Not only that, he is researching into making lithium ion batteries safer. Currently the electrolyte in the batter is ether, a highly flammable material. You don’t want the base of your car full of ether. So Elon is hiring researchers to find alternatives. One of the proposed ideas is to use oxygen from the air which is a great innovation. It’s things like this that make Elon one of my idols!
cryusaki:

What is Elon Musk’s latest innovative adventure?
Elon Musk, the man originally behind Paypal, now running SpaceX, Tesla Motors and partner in Solar City who also proposed the idea of the HyperLoop, is now going to produce batteries. He is setting up the Gigafactory, a large scale factory dedicated to building lithium ion batteries for a low cost.
He is doing this so he can reduce the cost of his new Tesla car coming out. The battery pack is expensive so he is starting his own factory to reduce the cost bringing the human race inexpensive lithium ion batteries. The factory requires a massive amount of energy so Elon, being the green giant he is, is using part renewable resources to power the plant.
Not only that, he is researching into making lithium ion batteries safer. Currently the electrolyte in the batter is ether, a highly flammable material. You don’t want the base of your car full of ether. So Elon is hiring researchers to find alternatives. One of the proposed ideas is to use oxygen from the air which is a great innovation. It’s things like this that make Elon one of my idols!
cryusaki:

What is Elon Musk’s latest innovative adventure?
Elon Musk, the man originally behind Paypal, now running SpaceX, Tesla Motors and partner in Solar City who also proposed the idea of the HyperLoop, is now going to produce batteries. He is setting up the Gigafactory, a large scale factory dedicated to building lithium ion batteries for a low cost.
He is doing this so he can reduce the cost of his new Tesla car coming out. The battery pack is expensive so he is starting his own factory to reduce the cost bringing the human race inexpensive lithium ion batteries. The factory requires a massive amount of energy so Elon, being the green giant he is, is using part renewable resources to power the plant.
Not only that, he is researching into making lithium ion batteries safer. Currently the electrolyte in the batter is ether, a highly flammable material. You don’t want the base of your car full of ether. So Elon is hiring researchers to find alternatives. One of the proposed ideas is to use oxygen from the air which is a great innovation. It’s things like this that make Elon one of my idols!
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fromquarkstoquasars:

Today would be Tesla’s 158th birthday. This dude is one of the founders of the modern world, without him, we’d live in a very different place.
You can learn more about this man and why Tesla is regarded as a trailblazer in science here, http://bit.ly/1qZeJey
Unedited Image Source: http://wallpapersmap.com/nikola-tesla-hd-wallpaper.html
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skunkbear:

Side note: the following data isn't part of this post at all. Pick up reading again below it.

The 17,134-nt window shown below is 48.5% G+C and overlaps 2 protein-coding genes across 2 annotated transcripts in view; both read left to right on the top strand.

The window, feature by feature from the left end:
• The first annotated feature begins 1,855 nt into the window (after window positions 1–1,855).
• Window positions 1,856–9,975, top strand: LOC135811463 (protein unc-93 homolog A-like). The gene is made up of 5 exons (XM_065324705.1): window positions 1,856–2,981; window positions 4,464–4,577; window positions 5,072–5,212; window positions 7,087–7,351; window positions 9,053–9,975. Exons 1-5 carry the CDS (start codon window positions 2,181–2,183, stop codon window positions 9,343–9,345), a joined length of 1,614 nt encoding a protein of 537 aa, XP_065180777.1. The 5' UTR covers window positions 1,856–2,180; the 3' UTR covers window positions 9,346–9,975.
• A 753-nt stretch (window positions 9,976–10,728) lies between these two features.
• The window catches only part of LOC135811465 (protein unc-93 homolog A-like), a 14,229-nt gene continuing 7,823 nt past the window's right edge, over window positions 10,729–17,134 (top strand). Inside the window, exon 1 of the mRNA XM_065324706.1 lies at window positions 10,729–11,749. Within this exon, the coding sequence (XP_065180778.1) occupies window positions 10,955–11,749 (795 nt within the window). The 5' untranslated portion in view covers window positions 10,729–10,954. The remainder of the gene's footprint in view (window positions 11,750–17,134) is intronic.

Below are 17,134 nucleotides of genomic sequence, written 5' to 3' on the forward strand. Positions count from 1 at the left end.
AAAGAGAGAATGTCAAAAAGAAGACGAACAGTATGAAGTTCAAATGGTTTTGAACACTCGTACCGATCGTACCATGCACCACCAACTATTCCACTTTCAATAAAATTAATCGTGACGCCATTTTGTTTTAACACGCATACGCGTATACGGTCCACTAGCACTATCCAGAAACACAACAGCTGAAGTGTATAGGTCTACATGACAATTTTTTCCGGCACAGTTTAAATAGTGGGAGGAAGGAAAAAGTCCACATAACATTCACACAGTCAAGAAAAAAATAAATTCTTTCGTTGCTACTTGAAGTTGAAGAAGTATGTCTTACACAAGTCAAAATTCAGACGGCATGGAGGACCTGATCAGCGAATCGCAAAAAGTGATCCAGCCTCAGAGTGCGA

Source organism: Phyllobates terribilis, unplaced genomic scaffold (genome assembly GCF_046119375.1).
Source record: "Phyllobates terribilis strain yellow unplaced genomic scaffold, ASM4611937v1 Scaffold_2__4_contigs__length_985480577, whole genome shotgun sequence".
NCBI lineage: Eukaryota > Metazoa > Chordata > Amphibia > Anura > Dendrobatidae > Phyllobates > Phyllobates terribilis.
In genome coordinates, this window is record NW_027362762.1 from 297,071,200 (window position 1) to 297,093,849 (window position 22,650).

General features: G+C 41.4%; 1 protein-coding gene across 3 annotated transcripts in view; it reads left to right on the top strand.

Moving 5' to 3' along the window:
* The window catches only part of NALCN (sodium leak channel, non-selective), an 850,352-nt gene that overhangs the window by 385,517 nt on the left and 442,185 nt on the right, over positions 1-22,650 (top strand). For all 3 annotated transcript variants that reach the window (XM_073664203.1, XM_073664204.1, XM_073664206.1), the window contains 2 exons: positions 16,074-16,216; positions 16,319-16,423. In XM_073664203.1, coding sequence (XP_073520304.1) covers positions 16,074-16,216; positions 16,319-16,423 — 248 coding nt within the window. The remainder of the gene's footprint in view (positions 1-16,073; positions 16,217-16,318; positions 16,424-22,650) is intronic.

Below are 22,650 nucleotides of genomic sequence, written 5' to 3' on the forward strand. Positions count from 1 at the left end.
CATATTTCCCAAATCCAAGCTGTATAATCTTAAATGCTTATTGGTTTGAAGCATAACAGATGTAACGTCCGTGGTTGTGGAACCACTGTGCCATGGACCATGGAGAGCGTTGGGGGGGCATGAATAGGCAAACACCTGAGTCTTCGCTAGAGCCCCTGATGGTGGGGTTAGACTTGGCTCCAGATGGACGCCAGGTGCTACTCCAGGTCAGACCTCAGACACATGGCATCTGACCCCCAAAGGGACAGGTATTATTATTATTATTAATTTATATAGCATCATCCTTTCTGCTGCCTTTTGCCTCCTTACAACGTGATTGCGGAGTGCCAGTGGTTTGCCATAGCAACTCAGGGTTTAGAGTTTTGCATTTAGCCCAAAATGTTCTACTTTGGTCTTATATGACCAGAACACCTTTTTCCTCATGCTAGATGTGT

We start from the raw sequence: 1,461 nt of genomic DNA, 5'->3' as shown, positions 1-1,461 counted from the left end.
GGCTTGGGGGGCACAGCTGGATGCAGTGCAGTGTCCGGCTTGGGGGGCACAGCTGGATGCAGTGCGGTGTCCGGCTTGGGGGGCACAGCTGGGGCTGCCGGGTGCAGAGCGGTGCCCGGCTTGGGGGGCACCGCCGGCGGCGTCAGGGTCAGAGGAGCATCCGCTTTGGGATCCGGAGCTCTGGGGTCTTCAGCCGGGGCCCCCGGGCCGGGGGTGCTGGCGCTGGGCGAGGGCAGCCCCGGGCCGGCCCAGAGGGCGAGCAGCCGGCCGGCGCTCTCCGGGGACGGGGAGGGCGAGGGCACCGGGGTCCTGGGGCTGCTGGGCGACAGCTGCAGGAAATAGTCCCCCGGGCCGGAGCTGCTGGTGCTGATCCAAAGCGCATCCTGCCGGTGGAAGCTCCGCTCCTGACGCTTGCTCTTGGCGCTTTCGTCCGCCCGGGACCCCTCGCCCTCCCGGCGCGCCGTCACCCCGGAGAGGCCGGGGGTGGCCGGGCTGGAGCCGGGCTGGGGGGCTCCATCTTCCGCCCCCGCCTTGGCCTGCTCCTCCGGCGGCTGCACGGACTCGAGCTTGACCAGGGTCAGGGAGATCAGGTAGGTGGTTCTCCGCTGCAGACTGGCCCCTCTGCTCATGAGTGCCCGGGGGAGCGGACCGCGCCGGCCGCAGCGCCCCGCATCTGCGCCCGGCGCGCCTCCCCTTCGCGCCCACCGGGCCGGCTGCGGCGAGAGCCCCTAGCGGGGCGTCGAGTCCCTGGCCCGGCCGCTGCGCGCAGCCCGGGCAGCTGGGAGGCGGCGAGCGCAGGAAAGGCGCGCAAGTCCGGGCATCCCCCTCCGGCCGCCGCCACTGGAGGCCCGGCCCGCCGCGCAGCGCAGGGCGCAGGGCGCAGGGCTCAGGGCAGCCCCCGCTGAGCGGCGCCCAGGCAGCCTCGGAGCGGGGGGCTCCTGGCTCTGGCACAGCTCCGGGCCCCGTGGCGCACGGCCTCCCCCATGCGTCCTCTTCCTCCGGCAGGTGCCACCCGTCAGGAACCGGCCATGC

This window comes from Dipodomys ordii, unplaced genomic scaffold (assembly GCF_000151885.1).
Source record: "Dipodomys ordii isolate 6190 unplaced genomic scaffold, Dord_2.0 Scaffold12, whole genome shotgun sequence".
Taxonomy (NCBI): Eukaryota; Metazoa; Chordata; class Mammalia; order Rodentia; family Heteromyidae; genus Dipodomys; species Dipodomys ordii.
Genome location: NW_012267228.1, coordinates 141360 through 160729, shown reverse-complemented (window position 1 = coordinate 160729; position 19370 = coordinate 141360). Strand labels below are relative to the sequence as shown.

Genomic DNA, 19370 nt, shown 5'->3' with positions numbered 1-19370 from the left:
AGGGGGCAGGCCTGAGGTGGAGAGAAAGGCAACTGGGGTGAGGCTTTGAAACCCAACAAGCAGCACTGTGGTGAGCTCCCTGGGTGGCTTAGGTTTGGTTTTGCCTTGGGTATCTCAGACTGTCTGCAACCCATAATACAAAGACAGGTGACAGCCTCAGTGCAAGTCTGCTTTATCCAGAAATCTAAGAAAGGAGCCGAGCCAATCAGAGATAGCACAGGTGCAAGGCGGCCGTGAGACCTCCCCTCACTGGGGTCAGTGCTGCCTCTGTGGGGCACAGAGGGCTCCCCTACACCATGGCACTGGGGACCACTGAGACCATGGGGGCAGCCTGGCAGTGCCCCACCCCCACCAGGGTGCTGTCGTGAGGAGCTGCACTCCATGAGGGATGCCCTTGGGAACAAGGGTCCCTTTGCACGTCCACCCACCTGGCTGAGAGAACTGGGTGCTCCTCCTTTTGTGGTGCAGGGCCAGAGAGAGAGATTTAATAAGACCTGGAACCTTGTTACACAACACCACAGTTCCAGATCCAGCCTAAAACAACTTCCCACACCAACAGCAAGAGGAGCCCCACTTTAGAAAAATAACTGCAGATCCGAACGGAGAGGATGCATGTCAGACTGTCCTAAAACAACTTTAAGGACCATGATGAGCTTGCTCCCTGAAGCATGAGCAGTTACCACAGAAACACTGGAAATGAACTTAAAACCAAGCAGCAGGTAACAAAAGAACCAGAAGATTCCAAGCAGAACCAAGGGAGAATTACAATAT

What makes fireworks colorful?
It all thanks to the luminescence of metals. When certain metals are heated (over a flame or in a hot explosion) their electrons jump up to a higher energy state. When those electrons fall back down, they emit specific frequencies of light - and each chemical has a unique emission spectrum.
You can see that the most prominent bands in the spectra above match the firework colors. The colors often burn brighter with the addition of an electron donor like Chlorine (Cl). 
But the metals alone wouldn’t look like much. They need to be excited. Black powder (mostly nitrates like KNO3) provides oxygen for the rapid reduction of charcoal (C) to create a lot hot expanding gas - the BOOM. That, in turn, provides the energy for luminescence - the AWWWW.
Aluminium has a special role — it emits a bright white light … and makes sparks!
Images: Charles D. Winters, Andrew Lambert Photography / Science Source, iStockphoto, Epic Fireworks, Softyx, Mark Schellhase, Walkerma, Firetwister, Rob Lavinsky, iRocks.com, Søren Wedel Nielsen 


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skunkbear:

What makes fireworks colorful?
It all thanks to the luminescence of metals. When certain metals are heated (over a flame or in a hot explosion) their electrons jump up to a higher energy state. When those electrons fall back down, they emit specific frequencies of light - and each chemical has a unique emission spectrum.
You can see that the most prominent bands in the spectra above match the firework colors. The colors often burn brighter with the addition of an electron donor like Chlorine (Cl). 
But the metals alone wouldn’t look like much. They need to be excited. Black powder (mostly nitrates like KNO3) provides oxygen for the rapid reduction of charcoal (C) to create a lot hot expanding gas - the BOOM. That, in turn, provides the energy for luminescence - the AWWWW.
Aluminium has a special role — it emits a bright white light … and makes sparks!
Images: Charles D. Winters, Andrew Lambert Photography / Science Source, iStockphoto, Epic Fireworks, Softyx, Mark Schellhase, Walkerma, Firetwister, Rob Lavinsky, iRocks.com, Søren Wedel Nielsen 


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skunkbear:

What makes fireworks colorful?
It all thanks to the luminescence of metals. When certain metals are heated (over a flame or in a hot explosion) their electrons jump up to a higher energy state. When those electrons fall back down, they emit specific frequencies of light - and each chemical has a unique emission spectrum.
You can see that the most prominent bands in the spectra above match the firework colors. The colors often burn brighter with the addition of an electron donor like Chlorine (Cl). 
But the metals alone wouldn’t look like much. They need to be excited. Black powder (mostly nitrates like KNO3) provides oxygen for the rapid reduction of charcoal (C) to create a lot hot expanding gas - the BOOM. That, in turn, provides the energy for luminescence - the AWWWW.